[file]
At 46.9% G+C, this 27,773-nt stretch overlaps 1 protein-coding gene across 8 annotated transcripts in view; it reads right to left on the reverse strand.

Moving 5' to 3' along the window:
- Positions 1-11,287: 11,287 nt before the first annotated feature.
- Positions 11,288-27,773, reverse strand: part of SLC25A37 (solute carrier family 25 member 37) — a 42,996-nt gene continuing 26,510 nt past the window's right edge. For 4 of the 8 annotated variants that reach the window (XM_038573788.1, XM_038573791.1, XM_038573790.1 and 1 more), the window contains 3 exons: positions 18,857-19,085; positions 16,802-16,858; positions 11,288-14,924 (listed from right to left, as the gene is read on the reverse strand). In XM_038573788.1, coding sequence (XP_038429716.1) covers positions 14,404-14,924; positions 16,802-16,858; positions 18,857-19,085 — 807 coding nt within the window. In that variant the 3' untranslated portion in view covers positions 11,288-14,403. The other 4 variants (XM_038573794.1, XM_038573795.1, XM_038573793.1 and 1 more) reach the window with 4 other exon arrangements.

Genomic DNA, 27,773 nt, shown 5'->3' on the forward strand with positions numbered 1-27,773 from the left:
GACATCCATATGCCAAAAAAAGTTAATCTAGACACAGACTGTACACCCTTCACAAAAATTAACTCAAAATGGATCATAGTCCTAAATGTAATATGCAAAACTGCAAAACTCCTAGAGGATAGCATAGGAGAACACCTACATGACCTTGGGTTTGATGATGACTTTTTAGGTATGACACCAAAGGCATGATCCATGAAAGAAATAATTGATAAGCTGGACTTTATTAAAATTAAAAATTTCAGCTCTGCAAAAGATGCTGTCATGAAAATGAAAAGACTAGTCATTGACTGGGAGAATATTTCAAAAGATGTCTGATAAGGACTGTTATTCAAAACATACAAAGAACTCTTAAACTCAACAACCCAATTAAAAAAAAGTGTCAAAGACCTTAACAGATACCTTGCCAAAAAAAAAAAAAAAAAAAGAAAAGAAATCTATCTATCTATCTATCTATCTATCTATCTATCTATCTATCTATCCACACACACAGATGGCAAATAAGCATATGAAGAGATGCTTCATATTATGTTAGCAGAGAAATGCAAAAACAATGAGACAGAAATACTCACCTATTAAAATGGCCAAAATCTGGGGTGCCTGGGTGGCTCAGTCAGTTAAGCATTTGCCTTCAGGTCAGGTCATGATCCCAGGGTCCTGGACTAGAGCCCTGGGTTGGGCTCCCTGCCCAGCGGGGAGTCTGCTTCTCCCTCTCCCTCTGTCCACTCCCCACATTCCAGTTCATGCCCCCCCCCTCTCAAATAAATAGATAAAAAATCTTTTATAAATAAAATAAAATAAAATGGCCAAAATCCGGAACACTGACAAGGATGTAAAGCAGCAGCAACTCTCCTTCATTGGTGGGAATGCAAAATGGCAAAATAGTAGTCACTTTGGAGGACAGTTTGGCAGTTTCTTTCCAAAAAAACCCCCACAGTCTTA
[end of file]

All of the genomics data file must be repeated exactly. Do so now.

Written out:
At 46.9% G+C, this 27,773-nt stretch overlaps 1 protein-coding gene across 8 annotated transcripts in view; it reads right to left on the reverse strand.

Moving 5' to 3' along the window:
- Positions 1-11,287: 11,287 nt before the first annotated feature.
- Positions 11,288-27,773, reverse strand: part of SLC25A37 (solute carrier family 25 member 37) — a 42,996-nt gene continuing 26,510 nt past the window's right edge. For 4 of the 8 annotated variants that reach the window (XM_038573788.1, XM_038573791.1, XM_038573790.1 and 1 more), the window contains 3 exons: positions 18,857-19,085; positions 16,802-16,858; positions 11,288-14,924 (listed from right to left, as the gene is read on the reverse strand). In XM_038573788.1, coding sequence (XP_038429716.1) covers positions 14,404-14,924; positions 16,802-16,858; positions 18,857-19,085 — 807 coding nt within the window. In that variant the 3' untranslated portion in view covers positions 11,288-14,403. The other 4 variants (XM_038573794.1, XM_038573795.1, XM_038573793.1 and 1 more) reach the window with 4 other exon arrangements.

Genomic DNA, 27,773 nt, shown 5'->3' on the forward strand with positions numbered 1-27,773 from the left:
GACATCCATATGCCAAAAAAAGTTAATCTAGACACAGACTGTACACCCTTCACAAAAATTAACTCAAAATGGATCATAGTCCTAAATGTAATATGCAAAACTGCAAAACTCCTAGAGGATAGCATAGGAGAACACCTACATGACCTTGGGTTTGATGATGACTTTTTAGGTATGACACCAAAGGCATGATCCATGAAAGAAATAATTGATAAGCTGGACTTTATTAAAATTAAAAATTTCAGCTCTGCAAAAGATGCTGTCATGAAAATGAAAAGACTAGTCATTGACTGGGAGAATATTTCAAAAGATGTCTGATAAGGACTGTTATTCAAAACATACAAAGAACTCTTAAACTCAACAACCCAATTAAAAAAAAGTGTCAAAGACCTTAACAGATACCTTGCCAAAAAAAAAAAAAAAAAAAGAAAAGAAATCTATCTATCTATCTATCTATCTATCTATCTATCTATCTATCTATCCACACACACAGATGGCAAATAAGCATATGAAGAGATGCTTCATATTATGTTAGCAGAGAAATGCAAAAACAATGAGACAGAAATACTCACCTATTAAAATGGCCAAAATCTGGGGTGCCTGGGTGGCTCAGTCAGTTAAGCATTTGCCTTCAGGTCAGGTCATGATCCCAGGGTCCTGGACTAGAGCCCTGGGTTGGGCTCCCTGCCCAGCGGGGAGTCTGCTTCTCCCTCTCCCTCTGTCCACTCCCCACATTCCAGTTCATGCCCCCCCCCTCTCAAATAAATAGATAAAAAATCTTTTATAAATAAAATAAAATAAAATGGCCAAAATCCGGAACACTGACAAGGATGTAAAGCAGCAGCAACTCTCCTTCATTGGTGGGAATGCAAAATGGCAAAATAGTAGTCACTTTGGAGGACAGTTTGGCAGTTTCTTTCCAAAAAAACCCCCACAGTCTTA